Technology firms are eager to amend the California Consumer Privacy Act (CCPA) following a letter sent by trade groups to lawmakers. However, the suggestions put forward have distanced them from privacy advocates.
Tech giants such as Google, PayPal and Facebook want privacy advocates to make changes before the Act becomes law in January 2020.
The CCPA is being heralded as the ‘magic bullet’ that will deliver more transparency over the way businesses use individuals’ Personal Information, and more importantly, the ability for “data subjects” to request their data to be deleted and not sold, shared, or passed on to third parties.
The CCPA imitates many of the key attributes of the European Union’s General Data Protection Regulation (GDPR), although it is not as strict and certainly not as extensive.
In the 20-page letter from 38 trade groups, a multitude of criticisms have been levelled putting the group at odds with privacy advocates. The document argues that the law was “hastily passed” and proposes “amendments to address drafting errors, and to fix aspects of this bill that would be unworkable and that would result in negative consequences unintended by the authors.”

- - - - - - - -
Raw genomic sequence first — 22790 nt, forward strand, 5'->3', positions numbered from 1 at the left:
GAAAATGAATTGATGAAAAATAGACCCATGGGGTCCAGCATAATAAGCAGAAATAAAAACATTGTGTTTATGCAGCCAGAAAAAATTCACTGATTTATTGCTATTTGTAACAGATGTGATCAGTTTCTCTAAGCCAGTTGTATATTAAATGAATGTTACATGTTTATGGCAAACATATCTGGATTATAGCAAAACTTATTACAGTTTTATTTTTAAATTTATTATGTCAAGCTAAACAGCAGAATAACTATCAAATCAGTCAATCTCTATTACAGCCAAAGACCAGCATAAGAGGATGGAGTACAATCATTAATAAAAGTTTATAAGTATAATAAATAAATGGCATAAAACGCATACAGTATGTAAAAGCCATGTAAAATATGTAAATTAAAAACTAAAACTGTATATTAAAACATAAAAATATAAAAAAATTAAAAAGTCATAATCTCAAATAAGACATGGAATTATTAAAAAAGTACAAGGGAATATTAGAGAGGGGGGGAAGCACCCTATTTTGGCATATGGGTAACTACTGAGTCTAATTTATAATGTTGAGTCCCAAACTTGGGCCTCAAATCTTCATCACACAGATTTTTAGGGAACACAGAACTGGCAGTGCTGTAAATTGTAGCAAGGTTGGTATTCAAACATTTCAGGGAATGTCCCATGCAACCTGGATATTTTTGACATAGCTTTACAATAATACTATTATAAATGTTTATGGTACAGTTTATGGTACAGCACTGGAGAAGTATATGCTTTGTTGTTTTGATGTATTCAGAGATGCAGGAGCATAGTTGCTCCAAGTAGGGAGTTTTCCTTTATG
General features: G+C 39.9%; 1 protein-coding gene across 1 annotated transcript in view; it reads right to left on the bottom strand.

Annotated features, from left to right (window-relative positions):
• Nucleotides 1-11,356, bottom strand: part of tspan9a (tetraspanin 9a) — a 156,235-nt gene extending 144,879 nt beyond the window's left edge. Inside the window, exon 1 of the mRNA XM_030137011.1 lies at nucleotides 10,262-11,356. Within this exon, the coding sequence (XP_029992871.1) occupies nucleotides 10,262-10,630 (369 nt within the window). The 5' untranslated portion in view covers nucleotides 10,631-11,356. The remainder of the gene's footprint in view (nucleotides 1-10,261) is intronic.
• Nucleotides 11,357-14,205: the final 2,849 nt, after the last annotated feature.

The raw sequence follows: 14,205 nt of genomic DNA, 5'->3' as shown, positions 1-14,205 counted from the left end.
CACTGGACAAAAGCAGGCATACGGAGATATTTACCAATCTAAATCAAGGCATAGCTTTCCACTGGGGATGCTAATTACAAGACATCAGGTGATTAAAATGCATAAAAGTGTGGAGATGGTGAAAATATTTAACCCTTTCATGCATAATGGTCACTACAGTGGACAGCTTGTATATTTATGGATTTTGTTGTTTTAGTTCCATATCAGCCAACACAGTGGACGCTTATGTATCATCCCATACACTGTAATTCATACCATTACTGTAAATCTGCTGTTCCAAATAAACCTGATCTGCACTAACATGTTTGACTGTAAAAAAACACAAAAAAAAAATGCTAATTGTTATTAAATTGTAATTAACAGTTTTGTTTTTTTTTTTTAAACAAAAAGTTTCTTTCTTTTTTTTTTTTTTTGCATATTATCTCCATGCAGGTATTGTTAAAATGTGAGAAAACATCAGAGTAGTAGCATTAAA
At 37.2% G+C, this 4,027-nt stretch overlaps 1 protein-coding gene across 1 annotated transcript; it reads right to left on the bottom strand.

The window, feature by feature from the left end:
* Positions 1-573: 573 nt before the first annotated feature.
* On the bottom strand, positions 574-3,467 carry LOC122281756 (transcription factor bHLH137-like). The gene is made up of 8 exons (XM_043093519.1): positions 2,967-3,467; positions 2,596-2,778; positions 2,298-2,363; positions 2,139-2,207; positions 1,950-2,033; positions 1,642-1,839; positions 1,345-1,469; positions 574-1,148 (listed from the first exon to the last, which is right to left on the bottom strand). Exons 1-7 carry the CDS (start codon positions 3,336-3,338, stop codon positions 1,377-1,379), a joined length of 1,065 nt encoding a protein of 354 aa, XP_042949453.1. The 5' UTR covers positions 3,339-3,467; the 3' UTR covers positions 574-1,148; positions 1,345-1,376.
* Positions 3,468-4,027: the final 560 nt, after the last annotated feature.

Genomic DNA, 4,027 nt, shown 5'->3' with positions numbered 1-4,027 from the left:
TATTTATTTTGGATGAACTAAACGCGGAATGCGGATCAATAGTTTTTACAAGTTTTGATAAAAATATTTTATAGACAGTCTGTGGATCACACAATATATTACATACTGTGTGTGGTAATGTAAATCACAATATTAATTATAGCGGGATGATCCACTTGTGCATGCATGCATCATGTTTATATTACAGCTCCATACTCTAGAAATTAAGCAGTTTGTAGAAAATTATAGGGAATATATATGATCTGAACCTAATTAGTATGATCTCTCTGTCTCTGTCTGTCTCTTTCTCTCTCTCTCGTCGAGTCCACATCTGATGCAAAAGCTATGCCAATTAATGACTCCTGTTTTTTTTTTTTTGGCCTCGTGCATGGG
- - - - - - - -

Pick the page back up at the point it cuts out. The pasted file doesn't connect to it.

The organisations involved are demanding the removal of the requirement for businesses to identify “specific pieces of information” about consumers. They claim this could create the risk of inadvertent disclosure to a fraudster posing as the consumer.
In response, large number of privacy advocacy groups sent their own letter, accusing the tech giants of trying to “water down the CCPA’s privacy protections.”